And that’s where this black and white world loses me. I question who is rewarded by this system. All too often I hear about disturbing and disturbed people who hold positions of high esteem and power. I am frequently told that these undesirable traits are a natural part of humanity. But could it be that these traits are the very cause of their “success?”

In his Forbes article entitled Why (Some) Psychopaths Make Great CEOs, Jeff Bercovici points out a well-known statistic - that psychopathy is four times higher among CEOs than the general population. When going into detail, Bercovici references the example of Al (“Chainsaw”) Dunlap, a now retired corporate executive known for his ruthless methods to downsize businesses and increase shareholder value. Bercovici recalls his interview with Dunlap, saying he “was a man who seemed to enjoy firing people, not to mention the stories from his first marriage — telling his first wife he wanted to know what human flesh tastes like, not going to his parents’ funerals. Then you realize that because of this dysfunctional capitalistic society we live in those things were positives. He was hailed and given high-powered jobs, and the more ruthlessly his administration behaved, the more his share price shot up.”

Eventually Dunlap ranked high on several lists of the world’s worst CEOs, but that was only after he got a little too greedy. Like Elizabeth Bathory, a 16th century Hungarian countess and serial killer who tortured and killed hundreds of young women, Dunlap was only stopped and ousted when he began preying on his own class. Thousands of working families were tormented by Dunlap’s downsizing tactics and fear-based work environments, but he was working on a pedestal until he began to steal from his clients’ companies. When he was caught, he was thrown from his pedestal.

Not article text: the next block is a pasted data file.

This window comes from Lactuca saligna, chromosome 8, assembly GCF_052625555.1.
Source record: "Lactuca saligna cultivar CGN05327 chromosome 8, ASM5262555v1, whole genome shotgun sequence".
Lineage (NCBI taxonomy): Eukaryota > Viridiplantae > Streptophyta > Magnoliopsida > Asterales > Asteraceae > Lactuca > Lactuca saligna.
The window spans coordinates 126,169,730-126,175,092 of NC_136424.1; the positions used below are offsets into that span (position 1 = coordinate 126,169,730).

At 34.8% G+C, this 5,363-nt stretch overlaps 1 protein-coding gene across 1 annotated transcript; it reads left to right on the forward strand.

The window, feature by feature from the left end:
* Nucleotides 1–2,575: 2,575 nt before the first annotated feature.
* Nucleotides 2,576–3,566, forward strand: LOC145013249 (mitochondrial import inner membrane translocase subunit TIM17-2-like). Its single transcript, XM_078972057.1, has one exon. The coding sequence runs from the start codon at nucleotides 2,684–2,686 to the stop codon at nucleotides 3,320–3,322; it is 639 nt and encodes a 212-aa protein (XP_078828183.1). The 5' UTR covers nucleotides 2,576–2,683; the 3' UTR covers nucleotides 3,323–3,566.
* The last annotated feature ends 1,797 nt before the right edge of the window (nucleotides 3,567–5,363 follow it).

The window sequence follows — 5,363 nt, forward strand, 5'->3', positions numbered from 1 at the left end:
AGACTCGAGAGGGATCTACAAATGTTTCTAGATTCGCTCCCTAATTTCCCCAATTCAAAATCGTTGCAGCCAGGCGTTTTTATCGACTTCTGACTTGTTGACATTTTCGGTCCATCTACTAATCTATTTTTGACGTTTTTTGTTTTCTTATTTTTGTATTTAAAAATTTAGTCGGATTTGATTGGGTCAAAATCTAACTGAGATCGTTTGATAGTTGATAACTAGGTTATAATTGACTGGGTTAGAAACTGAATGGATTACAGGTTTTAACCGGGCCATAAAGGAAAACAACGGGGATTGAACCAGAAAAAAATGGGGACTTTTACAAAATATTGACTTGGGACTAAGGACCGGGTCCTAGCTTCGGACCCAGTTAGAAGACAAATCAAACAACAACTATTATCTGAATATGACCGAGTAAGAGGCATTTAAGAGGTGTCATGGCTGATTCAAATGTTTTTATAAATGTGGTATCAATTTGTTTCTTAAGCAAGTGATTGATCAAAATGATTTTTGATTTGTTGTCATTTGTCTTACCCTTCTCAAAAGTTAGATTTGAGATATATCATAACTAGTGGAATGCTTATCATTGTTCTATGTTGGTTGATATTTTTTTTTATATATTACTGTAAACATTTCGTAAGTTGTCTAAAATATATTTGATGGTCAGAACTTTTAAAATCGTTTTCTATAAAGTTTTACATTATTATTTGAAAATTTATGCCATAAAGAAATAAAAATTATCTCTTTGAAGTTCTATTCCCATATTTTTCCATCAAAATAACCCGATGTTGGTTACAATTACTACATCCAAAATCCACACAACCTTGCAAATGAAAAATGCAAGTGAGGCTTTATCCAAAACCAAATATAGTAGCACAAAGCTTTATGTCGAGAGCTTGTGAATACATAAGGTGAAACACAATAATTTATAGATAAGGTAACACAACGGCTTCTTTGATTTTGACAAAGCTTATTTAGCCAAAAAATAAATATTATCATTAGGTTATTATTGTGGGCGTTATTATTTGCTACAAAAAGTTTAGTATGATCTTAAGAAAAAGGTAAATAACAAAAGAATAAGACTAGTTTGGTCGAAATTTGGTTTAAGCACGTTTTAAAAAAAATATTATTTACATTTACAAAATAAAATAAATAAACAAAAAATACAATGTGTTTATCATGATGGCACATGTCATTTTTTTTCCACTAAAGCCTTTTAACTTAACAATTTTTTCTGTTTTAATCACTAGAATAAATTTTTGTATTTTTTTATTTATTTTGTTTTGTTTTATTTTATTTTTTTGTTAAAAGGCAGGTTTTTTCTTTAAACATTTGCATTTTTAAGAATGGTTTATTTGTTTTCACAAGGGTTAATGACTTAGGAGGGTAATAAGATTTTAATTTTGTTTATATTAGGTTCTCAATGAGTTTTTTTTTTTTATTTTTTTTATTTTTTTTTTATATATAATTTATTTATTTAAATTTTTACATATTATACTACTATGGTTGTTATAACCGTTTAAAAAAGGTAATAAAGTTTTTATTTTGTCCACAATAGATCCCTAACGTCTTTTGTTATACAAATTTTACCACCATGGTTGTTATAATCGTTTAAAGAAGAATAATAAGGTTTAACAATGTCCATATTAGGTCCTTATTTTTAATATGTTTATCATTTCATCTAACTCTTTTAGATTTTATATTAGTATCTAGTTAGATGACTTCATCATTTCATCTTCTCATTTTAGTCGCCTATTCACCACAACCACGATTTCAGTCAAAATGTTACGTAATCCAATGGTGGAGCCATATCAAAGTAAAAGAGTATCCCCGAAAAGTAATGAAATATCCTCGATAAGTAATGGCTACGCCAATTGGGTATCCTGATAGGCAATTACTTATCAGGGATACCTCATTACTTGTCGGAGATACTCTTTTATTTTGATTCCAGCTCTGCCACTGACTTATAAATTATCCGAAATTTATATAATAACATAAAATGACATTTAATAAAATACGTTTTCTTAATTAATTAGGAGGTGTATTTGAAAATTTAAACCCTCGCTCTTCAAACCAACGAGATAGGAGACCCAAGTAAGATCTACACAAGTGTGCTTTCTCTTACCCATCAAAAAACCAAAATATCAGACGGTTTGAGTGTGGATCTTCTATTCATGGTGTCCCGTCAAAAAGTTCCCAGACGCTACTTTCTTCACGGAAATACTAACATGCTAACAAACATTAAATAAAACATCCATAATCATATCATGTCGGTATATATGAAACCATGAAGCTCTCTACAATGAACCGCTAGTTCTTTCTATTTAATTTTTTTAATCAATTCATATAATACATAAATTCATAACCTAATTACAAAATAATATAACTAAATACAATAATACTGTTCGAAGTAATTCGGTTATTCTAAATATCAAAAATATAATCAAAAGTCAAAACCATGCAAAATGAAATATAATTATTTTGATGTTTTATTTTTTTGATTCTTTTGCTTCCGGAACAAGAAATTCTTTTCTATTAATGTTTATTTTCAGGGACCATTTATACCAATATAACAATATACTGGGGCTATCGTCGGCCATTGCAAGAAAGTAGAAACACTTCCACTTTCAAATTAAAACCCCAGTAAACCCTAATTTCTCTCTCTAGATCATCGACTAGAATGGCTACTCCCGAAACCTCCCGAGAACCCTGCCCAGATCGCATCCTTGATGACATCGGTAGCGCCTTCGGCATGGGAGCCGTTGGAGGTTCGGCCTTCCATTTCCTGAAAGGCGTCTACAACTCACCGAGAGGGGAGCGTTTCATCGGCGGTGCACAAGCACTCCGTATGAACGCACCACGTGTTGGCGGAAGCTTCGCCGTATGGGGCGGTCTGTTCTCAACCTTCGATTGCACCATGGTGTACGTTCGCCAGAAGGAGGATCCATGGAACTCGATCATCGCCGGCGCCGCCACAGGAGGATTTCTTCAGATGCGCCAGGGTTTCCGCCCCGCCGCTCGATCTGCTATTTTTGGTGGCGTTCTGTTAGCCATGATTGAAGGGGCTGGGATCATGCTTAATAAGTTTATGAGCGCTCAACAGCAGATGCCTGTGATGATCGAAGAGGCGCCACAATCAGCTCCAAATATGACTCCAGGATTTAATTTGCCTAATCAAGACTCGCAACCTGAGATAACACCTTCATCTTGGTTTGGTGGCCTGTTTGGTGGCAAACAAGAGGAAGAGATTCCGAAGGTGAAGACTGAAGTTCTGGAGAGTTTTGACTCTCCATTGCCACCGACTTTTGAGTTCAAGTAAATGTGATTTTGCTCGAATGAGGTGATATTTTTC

A CEO and a countess – both ruthless and both symbols of success in our world. If this is success in the black and white world, I don’t want any part of it. I recognize that earth is a diverse place – diverse and divided. Not everyone thinks like me or like those of my coloured race. But I cannot abide by this earth being used, abused, and manipulated by the black and white people whose intentions are so self-serving and narrow-minded. After all, the world is not black and white, it is coloured.

And so I call to you, my coloured brothers and sisters, to realize that we are not a dying minority, nor should we continue to be in hiding.

Think of your colour as chakras, eccentricities, or artistic passions. Call them what you will, but be proud of your colour. Let’s stand and walk out of the shadows. Let’s complicate this cold, black and white world by adding our colours. We will rise and demand to be seen. This beautiful, coloured earth is calling to us because it is one of us. Will you answer the call with me?

Later in his article, Bercovici questions the future direction of the world, saying, “Is society getting more and more psychopathic in its kind of desire for short-term killings? Is that because we kind of admire psychopaths in all their glib, superficial charm and ruthlessness?”

My answer to that is no! No, because it is we, the people of colour who will overcome, rise up, and make a change. Let’s hang a sign over this world: Coloured Only.